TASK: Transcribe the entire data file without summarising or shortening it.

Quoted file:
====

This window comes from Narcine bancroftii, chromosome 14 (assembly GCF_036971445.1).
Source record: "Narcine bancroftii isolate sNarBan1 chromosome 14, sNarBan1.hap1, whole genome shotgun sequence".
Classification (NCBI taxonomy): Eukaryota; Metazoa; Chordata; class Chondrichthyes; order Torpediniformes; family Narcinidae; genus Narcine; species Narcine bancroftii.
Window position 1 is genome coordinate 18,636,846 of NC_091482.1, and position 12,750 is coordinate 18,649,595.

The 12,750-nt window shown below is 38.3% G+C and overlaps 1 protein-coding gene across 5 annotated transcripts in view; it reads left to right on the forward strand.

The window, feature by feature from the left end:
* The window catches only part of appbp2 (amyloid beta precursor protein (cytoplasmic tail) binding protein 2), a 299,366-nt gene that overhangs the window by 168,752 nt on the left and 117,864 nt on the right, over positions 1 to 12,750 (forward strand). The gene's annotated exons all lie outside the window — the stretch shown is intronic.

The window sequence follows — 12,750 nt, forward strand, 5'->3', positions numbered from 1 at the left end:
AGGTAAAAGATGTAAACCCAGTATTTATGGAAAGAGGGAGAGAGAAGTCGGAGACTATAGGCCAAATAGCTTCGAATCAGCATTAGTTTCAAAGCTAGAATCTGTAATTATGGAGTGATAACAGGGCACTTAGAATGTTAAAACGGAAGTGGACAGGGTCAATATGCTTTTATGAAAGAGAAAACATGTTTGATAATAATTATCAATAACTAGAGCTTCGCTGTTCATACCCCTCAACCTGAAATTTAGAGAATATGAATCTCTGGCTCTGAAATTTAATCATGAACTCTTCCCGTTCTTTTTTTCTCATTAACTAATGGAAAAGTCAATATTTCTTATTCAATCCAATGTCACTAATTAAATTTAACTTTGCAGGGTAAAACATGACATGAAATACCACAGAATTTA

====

This window comes from Narcine bancroftii, chromosome 14 (assembly GCF_036971445.1).
Source record: "Narcine bancroftii isolate sNarBan1 chromosome 14, sNarBan1.hap1, whole genome shotgun sequence".
Classification (NCBI taxonomy): Eukaryota; Metazoa; Chordata; class Chondrichthyes; order Torpediniformes; family Narcinidae; genus Narcine; species Narcine bancroftii.
Window position 1 is genome coordinate 18,636,846 of NC_091482.1, and position 12,750 is coordinate 18,649,595.

The 12,750-nt window shown below is 38.3% G+C and overlaps 1 protein-coding gene across 5 annotated transcripts in view; it reads left to right on the forward strand.

The window, feature by feature from the left end:
* The window catches only part of appbp2 (amyloid beta precursor protein (cytoplasmic tail) binding protein 2), a 299,366-nt gene that overhangs the window by 168,752 nt on the left and 117,864 nt on the right, over positions 1 to 12,750 (forward strand). The gene's annotated exons all lie outside the window — the stretch shown is intronic.

The window sequence follows — 12,750 nt, forward strand, 5'->3', positions numbered from 1 at the left end:
AGGTAAAAGATGTAAACCCAGTATTTATGGAAAGAGGGAGAGAGAAGTCGGAGACTATAGGCCAAATAGCTTCGAATCAGCATTAGTTTCAAAGCTAGAATCTGTAATTATGGAGTGATAACAGGGCACTTAGAATGTTAAAACGGAAGTGGACAGGGTCAATATGCTTTTATGAAAGAGAAAACATGTTTGATAATAATTATCAATAACTAGAGCTTCGCTGTTCATACCCCTCAACCTGAAATTTAGAGAATATGAATCTCTGGCTCTGAAATTTAATCATGAACTCTTCCCGTTCTTTTTTTCTCATTAACTAATGGAAAAGTCAATATTTCTTATTCAATCCAATGTCACTAATTAAATTTAACTTTGCAGGGTAAAACATGACATGAAATACCACAGAATTTA